**d**) change of line current density with respect to electrode height and well width; (

**e**) power density vs. cell voltage at different electrode heights. The height to well width ratio of electrode is 2:1.

#### 4.4. Geometry of the Electrodes

**Figure 6.**Electric field (surface, contour and arrow plot) profile surrounding the rectangle electrodes with constant potential of 0.585 V on cathode and −0.32 V on anode.

_{2}would get reduced on the carbon and then decrease the current, voltage and faradic efficiency [51]. In order to simplify the simulation, we don’t take into account any putative O

_{2}reduction on the anode. The current density and resistive heating profiles for: (a) rectangular; (b) triangular; (c) tapered; and (d) semi-elliptical electrodes with height of 100 µm, well width of 20 µm at bottom and diameter of 20 µm are shown in Figure 7a–d, respectively. In the figures, the left Y-axis and the right Y-axis show the values for current density and resistive heating, respectively. The current density and resistive heating profiles follow almost the same trend for all the four geometries since heat dissipation is proportional to current density. The values for current density and resistive heating, for all the geometries, are summarized in Table 3.

**Table 3.**Statistical analysis of current density (CD) and resistive heating (RH) for rectangular, triangular, tapered and semi-elliptical geometry of electrodes.

Geometry | Side Edges | Top Edge | Corners | |||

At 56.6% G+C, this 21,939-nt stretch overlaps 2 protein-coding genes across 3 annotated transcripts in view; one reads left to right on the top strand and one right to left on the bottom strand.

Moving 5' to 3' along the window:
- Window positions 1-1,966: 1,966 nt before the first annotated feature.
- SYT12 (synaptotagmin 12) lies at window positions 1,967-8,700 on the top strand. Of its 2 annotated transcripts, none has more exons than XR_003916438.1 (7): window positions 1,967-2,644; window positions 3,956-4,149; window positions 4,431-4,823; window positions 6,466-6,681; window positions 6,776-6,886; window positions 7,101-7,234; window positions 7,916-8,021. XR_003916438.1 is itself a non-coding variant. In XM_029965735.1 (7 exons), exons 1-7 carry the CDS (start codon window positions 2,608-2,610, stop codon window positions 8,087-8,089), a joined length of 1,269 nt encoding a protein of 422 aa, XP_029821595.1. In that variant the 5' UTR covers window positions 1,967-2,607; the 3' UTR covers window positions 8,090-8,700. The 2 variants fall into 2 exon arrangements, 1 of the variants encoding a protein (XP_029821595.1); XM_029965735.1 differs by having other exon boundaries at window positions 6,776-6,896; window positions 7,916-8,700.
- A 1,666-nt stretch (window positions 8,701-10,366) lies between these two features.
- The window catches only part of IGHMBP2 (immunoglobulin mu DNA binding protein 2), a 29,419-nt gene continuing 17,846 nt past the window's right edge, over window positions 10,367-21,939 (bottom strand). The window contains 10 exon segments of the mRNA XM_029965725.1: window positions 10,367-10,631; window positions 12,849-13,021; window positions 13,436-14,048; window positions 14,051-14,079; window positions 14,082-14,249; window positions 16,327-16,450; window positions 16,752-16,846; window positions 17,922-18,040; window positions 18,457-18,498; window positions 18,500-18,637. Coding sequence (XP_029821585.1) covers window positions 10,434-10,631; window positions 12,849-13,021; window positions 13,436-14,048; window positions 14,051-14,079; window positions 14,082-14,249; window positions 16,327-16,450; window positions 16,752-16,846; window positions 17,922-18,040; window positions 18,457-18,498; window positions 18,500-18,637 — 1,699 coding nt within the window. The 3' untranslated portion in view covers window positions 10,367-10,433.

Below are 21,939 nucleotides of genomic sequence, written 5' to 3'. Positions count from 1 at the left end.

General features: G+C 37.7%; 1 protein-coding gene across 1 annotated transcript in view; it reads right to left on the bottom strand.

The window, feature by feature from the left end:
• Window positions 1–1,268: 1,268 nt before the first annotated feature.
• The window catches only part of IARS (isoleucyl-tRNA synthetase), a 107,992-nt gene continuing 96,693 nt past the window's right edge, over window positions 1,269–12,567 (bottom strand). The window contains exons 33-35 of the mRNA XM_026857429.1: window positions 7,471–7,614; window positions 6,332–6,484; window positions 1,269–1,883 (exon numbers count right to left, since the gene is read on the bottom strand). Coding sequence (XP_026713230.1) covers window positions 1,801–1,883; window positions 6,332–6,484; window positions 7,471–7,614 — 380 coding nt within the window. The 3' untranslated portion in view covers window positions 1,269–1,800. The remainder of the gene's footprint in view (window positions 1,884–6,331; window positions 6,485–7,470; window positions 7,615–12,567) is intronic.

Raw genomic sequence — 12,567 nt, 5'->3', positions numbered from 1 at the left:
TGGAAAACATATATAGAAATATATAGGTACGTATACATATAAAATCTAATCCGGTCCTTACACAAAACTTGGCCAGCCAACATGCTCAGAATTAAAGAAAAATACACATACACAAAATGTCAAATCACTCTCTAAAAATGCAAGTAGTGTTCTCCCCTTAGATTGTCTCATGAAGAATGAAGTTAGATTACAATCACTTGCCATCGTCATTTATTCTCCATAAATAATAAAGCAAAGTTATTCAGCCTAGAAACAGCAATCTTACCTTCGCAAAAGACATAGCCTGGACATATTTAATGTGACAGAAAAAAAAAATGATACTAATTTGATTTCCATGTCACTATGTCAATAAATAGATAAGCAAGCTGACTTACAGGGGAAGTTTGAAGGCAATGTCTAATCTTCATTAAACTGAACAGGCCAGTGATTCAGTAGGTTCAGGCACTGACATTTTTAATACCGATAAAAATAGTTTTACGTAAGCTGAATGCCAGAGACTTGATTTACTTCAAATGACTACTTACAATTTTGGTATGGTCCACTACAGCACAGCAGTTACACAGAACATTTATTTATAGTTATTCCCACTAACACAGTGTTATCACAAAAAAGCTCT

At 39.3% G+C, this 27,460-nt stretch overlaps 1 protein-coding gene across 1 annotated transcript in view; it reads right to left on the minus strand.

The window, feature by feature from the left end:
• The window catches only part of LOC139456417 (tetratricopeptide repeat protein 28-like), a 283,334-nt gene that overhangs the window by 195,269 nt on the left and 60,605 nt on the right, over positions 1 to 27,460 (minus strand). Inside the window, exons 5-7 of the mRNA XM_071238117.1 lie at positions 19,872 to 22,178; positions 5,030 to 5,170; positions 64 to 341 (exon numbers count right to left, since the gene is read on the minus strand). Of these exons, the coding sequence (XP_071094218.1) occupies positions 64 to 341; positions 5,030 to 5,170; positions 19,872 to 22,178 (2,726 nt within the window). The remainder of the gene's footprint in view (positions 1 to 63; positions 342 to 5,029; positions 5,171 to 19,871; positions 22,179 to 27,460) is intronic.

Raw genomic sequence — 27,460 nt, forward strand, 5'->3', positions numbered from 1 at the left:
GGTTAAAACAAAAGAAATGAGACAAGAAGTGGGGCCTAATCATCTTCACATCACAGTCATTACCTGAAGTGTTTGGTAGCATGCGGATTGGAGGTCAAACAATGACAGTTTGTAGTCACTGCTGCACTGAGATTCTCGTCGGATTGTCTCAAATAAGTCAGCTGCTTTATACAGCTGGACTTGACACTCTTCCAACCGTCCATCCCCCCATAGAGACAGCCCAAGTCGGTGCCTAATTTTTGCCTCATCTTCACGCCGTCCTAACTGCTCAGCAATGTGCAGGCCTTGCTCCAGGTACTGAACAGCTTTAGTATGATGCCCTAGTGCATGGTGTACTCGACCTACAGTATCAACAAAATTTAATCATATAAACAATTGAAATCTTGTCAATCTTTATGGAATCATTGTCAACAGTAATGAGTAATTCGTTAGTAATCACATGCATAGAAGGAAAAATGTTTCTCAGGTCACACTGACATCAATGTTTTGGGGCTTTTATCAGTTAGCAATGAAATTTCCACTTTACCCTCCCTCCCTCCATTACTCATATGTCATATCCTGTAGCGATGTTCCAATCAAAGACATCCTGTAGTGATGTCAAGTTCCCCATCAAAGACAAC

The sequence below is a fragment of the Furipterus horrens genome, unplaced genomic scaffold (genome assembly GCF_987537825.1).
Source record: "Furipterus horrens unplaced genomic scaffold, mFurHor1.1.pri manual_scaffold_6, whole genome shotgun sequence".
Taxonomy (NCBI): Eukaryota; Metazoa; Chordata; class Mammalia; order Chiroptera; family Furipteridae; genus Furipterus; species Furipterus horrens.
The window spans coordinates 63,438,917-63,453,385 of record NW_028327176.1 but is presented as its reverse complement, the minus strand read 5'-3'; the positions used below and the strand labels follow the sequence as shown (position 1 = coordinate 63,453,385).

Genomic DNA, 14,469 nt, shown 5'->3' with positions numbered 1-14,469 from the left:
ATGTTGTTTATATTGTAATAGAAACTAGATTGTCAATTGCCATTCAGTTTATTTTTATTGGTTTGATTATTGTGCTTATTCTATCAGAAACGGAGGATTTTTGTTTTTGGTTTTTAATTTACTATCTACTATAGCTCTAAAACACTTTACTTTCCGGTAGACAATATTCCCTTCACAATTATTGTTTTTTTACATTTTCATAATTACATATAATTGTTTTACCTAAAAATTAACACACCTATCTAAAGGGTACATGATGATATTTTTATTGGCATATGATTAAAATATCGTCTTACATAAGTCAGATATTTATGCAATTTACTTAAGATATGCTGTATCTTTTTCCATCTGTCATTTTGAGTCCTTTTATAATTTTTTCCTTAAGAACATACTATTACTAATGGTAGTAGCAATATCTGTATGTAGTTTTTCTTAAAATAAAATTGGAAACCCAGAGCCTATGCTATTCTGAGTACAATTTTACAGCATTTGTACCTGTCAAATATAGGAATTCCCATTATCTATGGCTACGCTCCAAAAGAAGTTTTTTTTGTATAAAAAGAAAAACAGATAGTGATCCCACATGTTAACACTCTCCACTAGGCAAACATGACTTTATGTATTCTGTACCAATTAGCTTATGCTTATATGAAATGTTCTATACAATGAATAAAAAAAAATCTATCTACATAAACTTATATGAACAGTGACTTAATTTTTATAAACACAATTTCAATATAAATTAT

---|---|---|---|---|---|---|

Property | CD (μA·cm^{−2}) | RH (μW·cm^{−3}) | CD (μA·cm^{−2}) | RH (μW·cm^{−3}) | CD (μA·cm^{−2}) | RH (μW·cm^{−3}) |

Rectangular | 170 | 4 | 100 | 1.5 | 410 | 23 |

Triangular | 90–225 | 1–8 | - | - | 270(top) 230(bottom) | 12(top) 7(bottom) |

Tapered | 130–210 | 2.5–5 | 125–135 | 1–3 | 250 | 8.5 |

Semi-elliptical | 45–90 | 0.05–0.17 | - | - | 105(top) 47(bottom) | 0.27(top) 0.05(bottom) |

**Figure 7.**Current density and resistive heating distribution plots for four different geometries of electrodes: (

**a**) rectangular; (

**b**) triangular; (

**c**) tapered; and (

**d**) semi-elliptical.

## 5. Conclusions

^{2}at 0.44 V in voltage when the dimension of electrodes is keeping height as 200 µm and well width as 100 µm. From current density and resistive heating distribution analysis for different geometries of electrodes, we highly recommend that semi-elliptical shaped electrode is more favorable to deliver uniform current density along the electrode.

## Author Contributions

## Nomenclature

[i] | concentration of component i (mol·m ^{−3}) |

c | concentration |

D | diffusion coefficient (m ^{2}·s^{−1}) |

F | Faraday’s constant (C·mol ^{−1}) |

JJ | current density (mA/cm ^{2}) |

k | rate constant for enzyme complex (s ^{−1}) |

k_{cat} | catalytic rate constant (s ^{−1}) |

K_{M} | Michaelis Mention constant (mM) |

N | flux (mol·m ^{−2}·s^{−1}) |

R | universal gas constant (J·mol·K ^{−1}) |

T | room temperature (K) |

v | enzyme reaction (mol·m ^{−3}·s^{−1}) |

z | number of electron transferred |

## Greek

σ | electric conductivity (S·m ^{−1}) |

ø | electric potential (V) |

## Conflicts of Interest

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**MDPI and ACS Style**

Song, Y.; Penmatsa, V.; Wang, C.
Modeling and Simulation of Enzymatic Biofuel Cells with Three-Dimensional Microelectrodes. *Energies* **2014**, *7*, 4694-4709.
https://doi.org/10.3390/en7074694

**AMA Style**

Song Y, Penmatsa V, Wang C.
Modeling and Simulation of Enzymatic Biofuel Cells with Three-Dimensional Microelectrodes. *Energies*. 2014; 7(7):4694-4709.
https://doi.org/10.3390/en7074694

**Chicago/Turabian Style**

Song, Yin, Varun Penmatsa, and Chunlei Wang.
2014. "Modeling and Simulation of Enzymatic Biofuel Cells with Three-Dimensional Microelectrodes" *Energies* 7, no. 7: 4694-4709.
https://doi.org/10.3390/en7074694